The MythBlast: The Word Divine
While this is obviously a prominent phrase in the Judeo-Christian psyche, it is not an idea unique to one culture. In origin stories from around the world, a divine voice is present at the moment of creation, and often is arguably the act of creation itself.The human voice, the act of speaking and singing, and language as a whole are deeply infused with mythos, far more infinite than our daily, often banal communications would suggest. At the first moments of human consciousness, we imagine a voice, both divine and yet somehow personified, and we claim its power for ourselves.Speech is what makes us special, one of the great abiities that begins to differentiate us from other creatures as well as from other men; and ultimately what makes us human. As creatures of story, we are creatures of speech.Our ability to speak is ripe with tensions and apparent contradictions. It both connects us and individuates us, it expands us as it limits us, we transform it as it transforms us. It is how we move from the images encoded in our eyes and our imaginations, and how we tell one another of those images and what they mean. Our words have meaning in their sounds, and in the silence between them.We speak of the past, we speak of the future, but the moment of speech is inherently the present. Philosopher Martin Heidegger writes in On the Way to Language, “Since the Greeks, beings are experienced to be whatever is present. Since language is, it – whatever speaking occurs at any time – belongs to what is present” (115).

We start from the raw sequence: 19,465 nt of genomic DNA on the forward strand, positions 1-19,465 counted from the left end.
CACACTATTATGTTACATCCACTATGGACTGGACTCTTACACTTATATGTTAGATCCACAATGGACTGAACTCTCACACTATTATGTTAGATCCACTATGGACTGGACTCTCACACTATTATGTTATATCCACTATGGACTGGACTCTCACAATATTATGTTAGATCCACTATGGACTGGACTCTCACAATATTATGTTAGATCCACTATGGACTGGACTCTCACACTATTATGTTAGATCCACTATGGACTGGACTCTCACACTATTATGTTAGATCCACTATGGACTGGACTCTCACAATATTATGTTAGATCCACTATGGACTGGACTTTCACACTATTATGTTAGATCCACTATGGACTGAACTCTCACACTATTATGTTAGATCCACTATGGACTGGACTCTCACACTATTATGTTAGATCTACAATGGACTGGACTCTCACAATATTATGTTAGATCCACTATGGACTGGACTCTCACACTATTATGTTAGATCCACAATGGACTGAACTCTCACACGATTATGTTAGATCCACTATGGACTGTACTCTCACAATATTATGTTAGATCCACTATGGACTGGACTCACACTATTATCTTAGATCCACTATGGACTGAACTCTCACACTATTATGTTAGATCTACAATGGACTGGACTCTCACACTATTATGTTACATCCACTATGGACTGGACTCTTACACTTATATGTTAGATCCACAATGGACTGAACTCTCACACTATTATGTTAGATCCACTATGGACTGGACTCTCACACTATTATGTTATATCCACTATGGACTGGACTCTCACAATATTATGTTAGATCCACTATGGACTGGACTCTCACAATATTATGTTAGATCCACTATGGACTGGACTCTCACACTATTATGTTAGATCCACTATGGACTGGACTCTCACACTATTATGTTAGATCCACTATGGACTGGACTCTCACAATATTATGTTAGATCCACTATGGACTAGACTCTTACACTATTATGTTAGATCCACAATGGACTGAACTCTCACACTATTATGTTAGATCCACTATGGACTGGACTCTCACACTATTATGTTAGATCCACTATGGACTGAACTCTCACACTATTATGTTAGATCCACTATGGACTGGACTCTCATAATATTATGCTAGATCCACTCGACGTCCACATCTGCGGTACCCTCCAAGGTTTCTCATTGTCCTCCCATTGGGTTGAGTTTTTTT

What an extraordinary juxtaposition against the retelling of something that has happened in the past, whether mythic or practical memory, or of weaving stories that may happen in the future or maybe only in the connection between the minds of the storyteller and the listener.
And in that connection, speech has the spark of the divine.
Leigh Melander, Ph.D.
Leigh has an eclectic background in the arts and organizational development, working with inviduals and organizations in the US and internationally for over 20 years. She has a doctorate in cultural mythology and psychology and wrote her dissertation on frivolity as an entry into the world of imagination. Her writings on mythology and imagination can be seen in a variety of publications, and she has appeared on the History Channel, as a mythology expert. She also hosts a radio who on an NPR community affiliate: Myth America, an exploration into how myth shapes our sense of identity. Leigh and her husband opened Spillian, an historic lodge and retreat center celebrating imagination in the Catskills, and works with clients on creative projects. She is honored to serve as the Vice President of the Joseph Campbell Foundation Board of Directors.